∙ user interface design for a website promoting a conference on sustainability
∙ individual project
∙ oct 2020
This is a design I created while taking 05-392: Interaction Design Overview in Fall 2020. The final
project of the unit involved creating a microsite from given data using our knowledge on
information architecture & content analysis, progressive disclosure, typographical hierarchy,
adherence to a grid, purposeful use of color, and feedforward & feedback.
As I worked on the project, I gained deeper insights into the motivations behind screen-based
website design. In particular, I realized the power of information architecture and the concrete
importance of feedforward and feedback. I also learned how to leverage the grid we were required to
adhere to but also simultaneously retain a degree of flexibility.
The entire microsite design was rendered in Adobe InDesign and prototyped with Figma.
wireframing ∙ prototyping ∙ user interface design
Figma ∙ Adobe InDesign
final design: motivation
My overall design was inspired by concepts of inclusivity and collaboration; I
wanted to create a site that encouraged users to get involved in affecting change.
I chose not to use photos throughout the microsite; I felt that using photography would lead users to feel disconnected. Rather, I chose to use warm-colored illustrations to generate empathy and inspire them to learn more. The illustration on the homepage reflects the theme of inclusivity and spotlights the chat bubble as a call-to-action.
The intended audience is users seeking information on the conference, so information is presented in an easy-to-scan hierarchy. Buttons navigate from one page to the next to create a seamless experience for the user.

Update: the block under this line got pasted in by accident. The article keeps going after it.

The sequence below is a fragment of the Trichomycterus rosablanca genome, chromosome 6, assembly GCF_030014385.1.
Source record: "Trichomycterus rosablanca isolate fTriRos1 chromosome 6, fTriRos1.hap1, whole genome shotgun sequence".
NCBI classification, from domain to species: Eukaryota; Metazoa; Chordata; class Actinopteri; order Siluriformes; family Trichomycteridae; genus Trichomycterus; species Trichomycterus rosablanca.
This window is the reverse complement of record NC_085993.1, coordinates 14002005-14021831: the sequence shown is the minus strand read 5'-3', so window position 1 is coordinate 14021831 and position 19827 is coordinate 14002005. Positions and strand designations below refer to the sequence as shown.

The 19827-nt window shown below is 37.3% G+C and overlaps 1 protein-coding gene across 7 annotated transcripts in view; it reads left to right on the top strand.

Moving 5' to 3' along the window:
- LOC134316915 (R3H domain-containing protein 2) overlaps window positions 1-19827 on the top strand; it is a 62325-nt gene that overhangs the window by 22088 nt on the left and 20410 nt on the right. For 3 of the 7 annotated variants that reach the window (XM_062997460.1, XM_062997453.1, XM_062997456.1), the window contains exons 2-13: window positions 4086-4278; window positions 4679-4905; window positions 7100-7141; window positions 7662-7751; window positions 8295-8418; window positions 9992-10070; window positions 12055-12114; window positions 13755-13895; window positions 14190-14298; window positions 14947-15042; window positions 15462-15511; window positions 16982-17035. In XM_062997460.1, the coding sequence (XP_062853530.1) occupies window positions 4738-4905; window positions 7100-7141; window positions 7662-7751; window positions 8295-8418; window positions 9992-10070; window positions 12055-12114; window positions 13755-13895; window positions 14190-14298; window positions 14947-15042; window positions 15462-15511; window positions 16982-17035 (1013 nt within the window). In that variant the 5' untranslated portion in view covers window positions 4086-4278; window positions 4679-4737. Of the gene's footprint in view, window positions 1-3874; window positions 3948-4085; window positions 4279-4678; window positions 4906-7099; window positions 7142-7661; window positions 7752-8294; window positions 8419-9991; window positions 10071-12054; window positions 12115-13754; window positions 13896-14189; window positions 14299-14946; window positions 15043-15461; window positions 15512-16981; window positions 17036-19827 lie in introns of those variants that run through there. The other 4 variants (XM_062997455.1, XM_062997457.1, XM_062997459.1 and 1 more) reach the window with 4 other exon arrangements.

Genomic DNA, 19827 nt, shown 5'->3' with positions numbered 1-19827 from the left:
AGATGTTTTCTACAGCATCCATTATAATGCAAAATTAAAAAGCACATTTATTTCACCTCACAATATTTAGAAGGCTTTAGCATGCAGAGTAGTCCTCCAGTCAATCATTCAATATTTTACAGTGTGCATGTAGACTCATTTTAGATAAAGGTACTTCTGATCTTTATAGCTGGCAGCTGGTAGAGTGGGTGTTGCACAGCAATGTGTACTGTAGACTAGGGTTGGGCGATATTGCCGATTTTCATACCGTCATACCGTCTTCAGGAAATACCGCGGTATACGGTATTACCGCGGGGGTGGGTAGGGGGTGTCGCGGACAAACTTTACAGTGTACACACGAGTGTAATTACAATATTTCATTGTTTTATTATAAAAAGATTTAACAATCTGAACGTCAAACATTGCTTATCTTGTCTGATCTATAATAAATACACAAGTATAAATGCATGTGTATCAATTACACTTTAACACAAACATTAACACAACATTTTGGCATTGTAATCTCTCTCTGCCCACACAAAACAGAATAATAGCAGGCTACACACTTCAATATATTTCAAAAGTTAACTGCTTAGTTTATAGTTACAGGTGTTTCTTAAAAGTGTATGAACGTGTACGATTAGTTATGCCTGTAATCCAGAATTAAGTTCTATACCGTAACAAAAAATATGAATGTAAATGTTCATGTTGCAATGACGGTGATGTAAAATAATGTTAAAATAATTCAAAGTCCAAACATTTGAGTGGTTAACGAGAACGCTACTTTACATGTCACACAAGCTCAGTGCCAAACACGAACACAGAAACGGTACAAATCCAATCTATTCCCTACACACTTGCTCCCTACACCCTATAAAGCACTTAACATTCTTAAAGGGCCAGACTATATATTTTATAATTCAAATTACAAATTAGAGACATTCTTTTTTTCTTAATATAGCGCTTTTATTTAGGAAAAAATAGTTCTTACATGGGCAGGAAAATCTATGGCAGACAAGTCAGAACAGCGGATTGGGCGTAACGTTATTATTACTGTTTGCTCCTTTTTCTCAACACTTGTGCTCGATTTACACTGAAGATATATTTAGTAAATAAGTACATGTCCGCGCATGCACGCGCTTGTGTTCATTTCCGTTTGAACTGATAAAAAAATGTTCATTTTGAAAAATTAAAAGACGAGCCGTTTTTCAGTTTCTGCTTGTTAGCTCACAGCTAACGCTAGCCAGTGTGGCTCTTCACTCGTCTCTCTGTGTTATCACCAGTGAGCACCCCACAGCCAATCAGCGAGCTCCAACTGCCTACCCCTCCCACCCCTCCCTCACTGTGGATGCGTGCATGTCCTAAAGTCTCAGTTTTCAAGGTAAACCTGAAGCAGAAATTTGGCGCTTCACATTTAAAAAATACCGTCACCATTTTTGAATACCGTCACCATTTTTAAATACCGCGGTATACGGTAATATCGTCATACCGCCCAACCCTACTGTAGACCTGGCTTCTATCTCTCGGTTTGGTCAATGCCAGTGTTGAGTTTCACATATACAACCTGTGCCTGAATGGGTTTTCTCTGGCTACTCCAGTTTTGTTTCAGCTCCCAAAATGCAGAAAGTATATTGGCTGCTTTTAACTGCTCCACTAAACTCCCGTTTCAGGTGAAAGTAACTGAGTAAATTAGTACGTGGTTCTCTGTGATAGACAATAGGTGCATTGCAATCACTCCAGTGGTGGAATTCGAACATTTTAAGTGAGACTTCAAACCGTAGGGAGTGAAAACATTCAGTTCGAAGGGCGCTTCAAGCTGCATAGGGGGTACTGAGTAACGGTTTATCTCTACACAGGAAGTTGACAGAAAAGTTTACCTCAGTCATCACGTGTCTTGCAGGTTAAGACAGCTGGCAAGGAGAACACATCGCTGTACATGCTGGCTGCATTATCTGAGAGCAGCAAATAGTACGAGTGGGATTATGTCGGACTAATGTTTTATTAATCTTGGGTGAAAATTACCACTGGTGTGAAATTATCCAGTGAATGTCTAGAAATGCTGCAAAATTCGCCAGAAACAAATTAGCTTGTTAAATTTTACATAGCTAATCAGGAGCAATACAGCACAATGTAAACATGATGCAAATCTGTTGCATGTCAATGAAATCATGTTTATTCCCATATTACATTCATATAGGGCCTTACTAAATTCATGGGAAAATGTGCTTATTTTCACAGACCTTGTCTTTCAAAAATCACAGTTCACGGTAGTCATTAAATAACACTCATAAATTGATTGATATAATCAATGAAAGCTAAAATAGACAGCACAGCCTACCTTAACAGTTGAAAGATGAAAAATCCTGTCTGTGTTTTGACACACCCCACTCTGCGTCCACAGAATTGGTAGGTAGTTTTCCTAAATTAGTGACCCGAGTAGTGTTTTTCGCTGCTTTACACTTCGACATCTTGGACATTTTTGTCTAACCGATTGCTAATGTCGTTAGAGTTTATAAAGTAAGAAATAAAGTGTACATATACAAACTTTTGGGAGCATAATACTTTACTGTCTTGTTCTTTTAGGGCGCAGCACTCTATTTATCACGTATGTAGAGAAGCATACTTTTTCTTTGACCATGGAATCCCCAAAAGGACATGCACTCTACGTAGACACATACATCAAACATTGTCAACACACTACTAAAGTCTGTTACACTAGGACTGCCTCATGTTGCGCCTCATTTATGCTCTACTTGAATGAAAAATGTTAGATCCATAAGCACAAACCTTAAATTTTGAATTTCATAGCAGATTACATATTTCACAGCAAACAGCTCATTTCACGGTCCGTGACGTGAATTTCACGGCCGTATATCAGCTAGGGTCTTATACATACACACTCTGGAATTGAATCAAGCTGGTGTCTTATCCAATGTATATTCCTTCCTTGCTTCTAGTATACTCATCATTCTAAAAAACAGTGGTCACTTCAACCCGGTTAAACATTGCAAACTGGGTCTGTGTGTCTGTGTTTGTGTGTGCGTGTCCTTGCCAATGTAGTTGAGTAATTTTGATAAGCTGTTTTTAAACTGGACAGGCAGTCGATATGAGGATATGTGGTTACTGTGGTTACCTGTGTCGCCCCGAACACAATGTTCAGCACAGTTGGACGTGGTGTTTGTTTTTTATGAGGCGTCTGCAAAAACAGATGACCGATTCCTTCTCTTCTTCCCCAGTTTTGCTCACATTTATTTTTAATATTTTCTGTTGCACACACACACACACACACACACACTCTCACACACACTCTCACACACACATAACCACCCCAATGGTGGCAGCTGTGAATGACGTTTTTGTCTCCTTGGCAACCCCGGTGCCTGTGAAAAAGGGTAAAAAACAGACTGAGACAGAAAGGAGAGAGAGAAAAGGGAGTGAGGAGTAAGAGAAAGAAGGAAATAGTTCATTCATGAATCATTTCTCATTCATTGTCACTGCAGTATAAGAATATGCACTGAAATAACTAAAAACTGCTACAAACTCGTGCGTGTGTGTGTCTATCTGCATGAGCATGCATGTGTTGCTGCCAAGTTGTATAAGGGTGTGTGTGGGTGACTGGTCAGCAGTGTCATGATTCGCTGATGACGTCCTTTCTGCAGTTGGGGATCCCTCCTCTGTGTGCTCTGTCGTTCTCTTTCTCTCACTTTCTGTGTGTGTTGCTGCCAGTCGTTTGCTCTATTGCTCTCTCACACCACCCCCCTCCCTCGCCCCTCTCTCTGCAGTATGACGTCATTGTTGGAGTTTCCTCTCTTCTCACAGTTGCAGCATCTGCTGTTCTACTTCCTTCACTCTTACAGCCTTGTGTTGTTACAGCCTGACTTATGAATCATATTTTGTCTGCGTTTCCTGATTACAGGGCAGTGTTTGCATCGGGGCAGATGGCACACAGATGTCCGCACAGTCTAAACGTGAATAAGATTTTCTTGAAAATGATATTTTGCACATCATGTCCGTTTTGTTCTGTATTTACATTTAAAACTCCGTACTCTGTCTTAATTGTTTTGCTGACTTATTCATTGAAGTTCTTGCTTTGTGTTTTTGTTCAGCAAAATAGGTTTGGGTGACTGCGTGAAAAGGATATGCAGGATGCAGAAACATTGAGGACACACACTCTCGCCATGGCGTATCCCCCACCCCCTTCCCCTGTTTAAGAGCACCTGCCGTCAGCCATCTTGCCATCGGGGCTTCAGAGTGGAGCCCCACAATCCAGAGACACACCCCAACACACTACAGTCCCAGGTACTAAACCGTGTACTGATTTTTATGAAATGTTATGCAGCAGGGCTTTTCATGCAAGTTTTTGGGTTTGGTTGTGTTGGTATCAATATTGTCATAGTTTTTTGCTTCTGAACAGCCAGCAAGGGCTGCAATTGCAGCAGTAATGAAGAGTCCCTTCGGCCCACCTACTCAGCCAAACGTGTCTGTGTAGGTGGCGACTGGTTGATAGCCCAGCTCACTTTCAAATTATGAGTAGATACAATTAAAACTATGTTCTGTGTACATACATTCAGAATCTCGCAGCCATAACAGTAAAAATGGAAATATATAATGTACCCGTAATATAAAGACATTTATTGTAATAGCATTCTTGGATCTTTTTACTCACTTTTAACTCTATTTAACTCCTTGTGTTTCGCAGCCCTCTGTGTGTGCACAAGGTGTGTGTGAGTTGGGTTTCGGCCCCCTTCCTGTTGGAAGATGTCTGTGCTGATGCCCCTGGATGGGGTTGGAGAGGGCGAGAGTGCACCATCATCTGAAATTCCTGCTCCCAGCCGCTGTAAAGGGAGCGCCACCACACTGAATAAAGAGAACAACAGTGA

Following from my wireframes, I designed a home page with the key words emphasized
with bold, large font and a highlight. My goal was to emphasize the content of the events rather
than the name of the forum. Some changes I made in later iterations include
Navigation bar: necessary for navigation
Speech bubble: new point of entry; creates intrigue and invites the user to learn more
Background color changed: black for even more contrast; content jumps out as a call to action
Microsite home page: initial ideation
While I worked through the iteration process, I developed a
consistent color hierarchy throughout the microsite in order
to better organize the content and help
make the more site uniform and
- Orange (most important): main title
- White: subheadings, emphasis, buttons (unhovered)
- Yellow (least important): descriptions, buttons (hovered)
Color hierarchy example
Overall, although I used many familiar skills I'd picked up from previous frontend projects,
working on this project taught me more about the power of information architecture and solidified
my understanding of the tools I could use to enhance progressive disclosure.
In the future, I would want to experiment with the illustrations that I used in my microsite. It would be interesting to see how the content's meaning changes with the use of different images.
made with ♥ by michelle zhang